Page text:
Small businesses in every industry have been in an awful hurry lately to find ways to climb aboard the big data train. They’re doing it for two reasons. First, it could help them make more money. Second is that they fear that to not do so might cause them to fall behind their competition. While there’s plenty of truth in that first reason, the second isn’t anywhere near as cut and dry.
To unpack that a bit, consider the numbers. Last year, big data adoption rates in enterprises soared to 59%, as more big companies drove their big data initiatives forward. In the SMB space, accurate data is harder to come by, but suffice to say that there are still significant hurdles to adoption. Even so, research seems to suggest that the businesses that have already pushed forward with big data operations are having all kinds of trouble changing their businesses to become data-driven.
The bottom line is that any way you look at it, small businesses don’t need to feel pressure to adopt big data technologies any faster than is feasible for their specific circumstance. In fact, there’s a good case to be made that they should tackle big data and data science separately by beginning with efforts to figure out what kinds of data they already have at their disposal. To help them get started, here’s a rundown of the types of data small businesses typically have access to, and what it can (and should) be used for. Then they can make an informed decision on what kinds of big data investments to make and when (or even if) to make them.
The first and most readily available kind of data that small business can tap is the information they already have about the purchases existing customers are making. As an information source, it’s as rich as they come. At a minimum, a small business’s sales data should contain:
What item(s) sold
● How many items sold
● The payment type
● The time and date of the transaction
● If the item(s) sold at a discount due to coupons or other promotions.
It should be obvious to even a casual observer why the above information is so valuable. When tracked over long periods, it reveals trends that could unlock greater sales. For instance, it might reveal that customers spend more money at particular times of day, or that Visa is the customers’ credit card of choice. It might also indicate which products reliably sell together, which can inform things like bundle promotions and the like. Best of all, making use of the data is possible with nothing more than Microsoft Excel and a competent data analyst (at a basic level, anyway).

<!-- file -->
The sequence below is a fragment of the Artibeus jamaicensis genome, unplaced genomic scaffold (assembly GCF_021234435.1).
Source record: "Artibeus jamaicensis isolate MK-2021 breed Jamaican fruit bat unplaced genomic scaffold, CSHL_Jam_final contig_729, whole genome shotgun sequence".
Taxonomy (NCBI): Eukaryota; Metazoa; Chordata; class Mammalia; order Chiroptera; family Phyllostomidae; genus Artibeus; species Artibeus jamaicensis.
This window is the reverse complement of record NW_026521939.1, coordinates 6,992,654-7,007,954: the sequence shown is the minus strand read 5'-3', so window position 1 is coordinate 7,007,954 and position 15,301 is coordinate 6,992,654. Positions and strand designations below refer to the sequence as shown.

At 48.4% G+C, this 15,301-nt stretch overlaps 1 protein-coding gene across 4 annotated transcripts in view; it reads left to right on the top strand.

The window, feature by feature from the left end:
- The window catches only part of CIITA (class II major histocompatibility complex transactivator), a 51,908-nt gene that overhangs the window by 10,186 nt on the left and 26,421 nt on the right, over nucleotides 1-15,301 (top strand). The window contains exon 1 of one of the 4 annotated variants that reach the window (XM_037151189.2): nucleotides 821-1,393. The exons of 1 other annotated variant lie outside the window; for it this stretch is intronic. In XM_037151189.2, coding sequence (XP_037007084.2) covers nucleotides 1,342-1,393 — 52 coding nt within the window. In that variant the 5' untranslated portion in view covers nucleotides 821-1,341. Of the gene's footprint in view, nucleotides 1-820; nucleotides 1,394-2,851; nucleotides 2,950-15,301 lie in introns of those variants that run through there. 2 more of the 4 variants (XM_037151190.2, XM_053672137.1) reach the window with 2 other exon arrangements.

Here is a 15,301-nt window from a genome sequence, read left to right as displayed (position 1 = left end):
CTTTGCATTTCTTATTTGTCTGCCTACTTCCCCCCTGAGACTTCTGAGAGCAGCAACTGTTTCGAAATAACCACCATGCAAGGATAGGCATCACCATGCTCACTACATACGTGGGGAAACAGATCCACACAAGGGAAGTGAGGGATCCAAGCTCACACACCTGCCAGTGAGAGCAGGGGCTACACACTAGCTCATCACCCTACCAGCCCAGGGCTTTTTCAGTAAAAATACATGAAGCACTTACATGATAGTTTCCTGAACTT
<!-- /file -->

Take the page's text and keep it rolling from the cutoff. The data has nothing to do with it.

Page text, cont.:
Online Site Analytics
By now, most American small businesses have (or have plans to build) a website. What they don’t seem to do, however, is mine those sites for valuable data. According to one estimate, less than 30% of small businesses even bother with website analytics. That’s a mistake worth correcting. Why? Simply put it’s because Google Analytics can collect a treasure trove of data about who’s using a website and what they’re doing with it — and it doesn’t cost a dime. It can provide demographic data about the business’s best customers and most frequent visitors, it can reveal which pages keep viewers’ attention and which don’t, and it can even help identify the potential roadblocks that keep customers from making purchases. All it takes is a simple code update to the small business’s website, and the data will start to roll in — already in a usable form.
Customer Service Call Data
One of the natural advantages that small businesses often have over their larger rivals is the ability to maintain a real, one-on-one relationship with customers. As such, small businesses tend to be more phone-reliant because it adds a personal touch. As it turns out, there’s plenty of data available in call logs too, like:
● Common reasons for calls
● Peak call volume times
● Number and types of product inquiries
Today, most small business VoIP systems allow users to track much of this data. More complex solutions, like Google’s CallJoy, will soon be taking it a step further. With it, businesses gain the ability to have all conversations recorded and transcribed, so as to create a searchable call database and allow for detailed trend reporting. At a minimum, the collected data can be used with little analysis to conduct customer service capacity planning, create customer education initiatives, and gain visibility into product demand.
Primed for the Future
It should be clear by now that small businesses already have plenty of data they could be using even before they even consider any major big data initiative. Plus, adapting processes and planning methodologies to make use of that data will help prime the business for future forays into big data. That said, there’s nothing wrong with taking a go-slow approach to big data for the average small business. Remember, your direct competitors probably aren’t as advanced as you imagine they are, and when you don’t have a budget to sacrifice on the altar of big data, slow and steady will almost certainly win the race.